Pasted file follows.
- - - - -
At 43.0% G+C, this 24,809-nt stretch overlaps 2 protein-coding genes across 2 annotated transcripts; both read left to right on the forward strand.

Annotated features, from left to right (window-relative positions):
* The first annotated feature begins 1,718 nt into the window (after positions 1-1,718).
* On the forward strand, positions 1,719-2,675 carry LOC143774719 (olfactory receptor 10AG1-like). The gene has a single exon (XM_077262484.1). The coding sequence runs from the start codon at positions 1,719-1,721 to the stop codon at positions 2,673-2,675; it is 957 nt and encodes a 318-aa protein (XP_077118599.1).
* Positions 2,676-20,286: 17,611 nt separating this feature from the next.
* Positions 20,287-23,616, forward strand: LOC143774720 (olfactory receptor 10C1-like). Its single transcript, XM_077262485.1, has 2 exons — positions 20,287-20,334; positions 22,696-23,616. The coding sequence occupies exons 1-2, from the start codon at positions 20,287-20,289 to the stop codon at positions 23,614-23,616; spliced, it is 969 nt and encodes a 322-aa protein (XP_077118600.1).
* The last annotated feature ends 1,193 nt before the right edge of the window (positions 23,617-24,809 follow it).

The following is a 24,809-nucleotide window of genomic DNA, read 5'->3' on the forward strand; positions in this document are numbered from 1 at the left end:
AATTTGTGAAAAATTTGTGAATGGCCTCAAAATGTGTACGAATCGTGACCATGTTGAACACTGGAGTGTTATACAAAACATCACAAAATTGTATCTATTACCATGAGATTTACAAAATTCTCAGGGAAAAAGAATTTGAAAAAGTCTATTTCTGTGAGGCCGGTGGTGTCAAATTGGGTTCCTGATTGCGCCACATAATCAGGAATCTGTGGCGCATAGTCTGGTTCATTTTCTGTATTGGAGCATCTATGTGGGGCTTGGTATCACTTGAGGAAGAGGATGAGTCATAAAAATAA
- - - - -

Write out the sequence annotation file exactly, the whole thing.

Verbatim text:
At 43.0% G+C, this 24,809-nt stretch overlaps 2 protein-coding genes across 2 annotated transcripts; both read left to right on the forward strand.

Annotated features, from left to right (window-relative positions):
* The first annotated feature begins 1,718 nt into the window (after positions 1-1,718).
* On the forward strand, positions 1,719-2,675 carry LOC143774719 (olfactory receptor 10AG1-like). The gene has a single exon (XM_077262484.1). The coding sequence runs from the start codon at positions 1,719-1,721 to the stop codon at positions 2,673-2,675; it is 957 nt and encodes a 318-aa protein (XP_077118599.1).
* Positions 2,676-20,286: 17,611 nt separating this feature from the next.
* Positions 20,287-23,616, forward strand: LOC143774720 (olfactory receptor 10C1-like). Its single transcript, XM_077262485.1, has 2 exons — positions 20,287-20,334; positions 22,696-23,616. The coding sequence occupies exons 1-2, from the start codon at positions 20,287-20,289 to the stop codon at positions 23,614-23,616; spliced, it is 969 nt and encodes a 322-aa protein (XP_077118600.1).
* The last annotated feature ends 1,193 nt before the right edge of the window (positions 23,617-24,809 follow it).

The following is a 24,809-nucleotide window of genomic DNA, read 5'->3' on the forward strand; positions in this document are numbered from 1 at the left end:
AATTTGTGAAAAATTTGTGAATGGCCTCAAAATGTGTACGAATCGTGACCATGTTGAACACTGGAGTGTTATACAAAACATCACAAAATTGTATCTATTACCATGAGATTTACAAAATTCTCAGGGAAAAAGAATTTGAAAAAGTCTATTTCTGTGAGGCCGGTGGTGTCAAATTGGGTTCCTGATTGCGCCACATAATCAGGAATCTGTGGCGCATAGTCTGGTTCATTTTCTGTATTGGAGCATCTATGTGGGGCTTGGTATCACTTGAGGAAGAGGATGAGTCATAAAAATAA